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We are having a WPF application where parts of it may throw exceptions at runtime. I'd like to globally catch any unhandled exception and log them, but otherwise continue program execution as if nothing happened (kinda like VB's On Error Resume Next).

Is this possible in C#? And if so, where exactly would I need to put the exception handling code?

Currently I can't see any single point where I could wrap a try/catch around and which would catch all exceptions that could occur. And even then I would have left whatever has been executed because of the catch. Or am I thinking in horribly wrong directions here?

ETA: Because many people below pointed it out: The application is not for controlling nuclear power plants. If it crashes it's not that much a big deal but random exceptions that are mostly UI-related are a nuisance in the context where it would be used. There were (and probably still are) a few of those and since it uses a plugin architecture and may be extended by others (also students in that case; so no experienced developers that are able to write completely error-free code).

As for the exceptions that get caught: I do log them to a log file, including the complete stack trace. That was the whole point of that exercise. Just to counter those people that were taking my analogy to VB's OERN too literally.

I know that blindly ignoring certain classes of errors is dangerous and might corrupt my application instance. As said before, this program isn't mission-critical for anyone. No-one in their right mind would bet the survival of the human civilization on it. It's simply a little tool for testing certain design approaches wrt. software engineering.

For the immediate use of the application there are not many things that can happen on an exception:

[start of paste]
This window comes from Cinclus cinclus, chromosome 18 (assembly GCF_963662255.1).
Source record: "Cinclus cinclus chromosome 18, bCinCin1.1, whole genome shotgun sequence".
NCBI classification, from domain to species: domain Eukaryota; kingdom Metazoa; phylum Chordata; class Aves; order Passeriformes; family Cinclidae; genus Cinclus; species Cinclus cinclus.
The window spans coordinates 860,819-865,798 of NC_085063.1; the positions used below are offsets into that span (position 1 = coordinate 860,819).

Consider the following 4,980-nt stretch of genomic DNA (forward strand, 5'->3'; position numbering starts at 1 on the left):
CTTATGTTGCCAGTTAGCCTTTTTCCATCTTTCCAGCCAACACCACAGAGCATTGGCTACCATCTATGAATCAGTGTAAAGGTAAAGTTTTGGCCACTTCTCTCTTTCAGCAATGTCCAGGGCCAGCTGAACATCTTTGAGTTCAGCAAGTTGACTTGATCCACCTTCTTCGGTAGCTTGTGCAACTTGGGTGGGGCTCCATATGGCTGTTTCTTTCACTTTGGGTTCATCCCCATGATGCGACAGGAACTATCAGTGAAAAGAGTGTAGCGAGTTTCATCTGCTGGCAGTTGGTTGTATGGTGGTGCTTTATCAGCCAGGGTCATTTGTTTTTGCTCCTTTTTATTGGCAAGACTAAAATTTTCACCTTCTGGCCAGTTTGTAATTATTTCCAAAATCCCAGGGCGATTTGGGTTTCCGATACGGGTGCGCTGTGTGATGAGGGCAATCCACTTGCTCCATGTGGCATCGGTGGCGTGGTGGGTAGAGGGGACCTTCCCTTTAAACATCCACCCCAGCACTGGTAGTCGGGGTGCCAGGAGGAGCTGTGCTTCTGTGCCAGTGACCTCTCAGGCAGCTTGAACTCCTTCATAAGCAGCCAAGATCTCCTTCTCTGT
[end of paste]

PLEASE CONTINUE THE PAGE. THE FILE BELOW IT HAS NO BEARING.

• No exception handling – error dialog and application exit. Experiment has to be repeated, though likely with another subject. No errors have been logged, which is unfortunate.
  • Generic exception handling – benign error trapped, no harm done. This should be the common case judged from all errors we were seeing during development. Ignoring this kind of errors should have no immediate consequences; the core data structures are tested well enough that they will easily survive this.
  • Generic exception handling – serious error trapped, possibly crash at a later point. This may happen rarely. We've never seen it so far. The error is logged anyway and a crash might be inevitable. So this is conceptually similar to the very first case. Except that we have a stack trace. And in the majority of cases the user won't even notice.

As for the experiment data generated by the program: A serious error would at worst just cause no data to be recorded. Subtle changes that change the result of the experiment ever so slightly are pretty unlikely. And even in that case, if the results seem dubious the error was logged; one can still throw away that data point if it's a total outlier.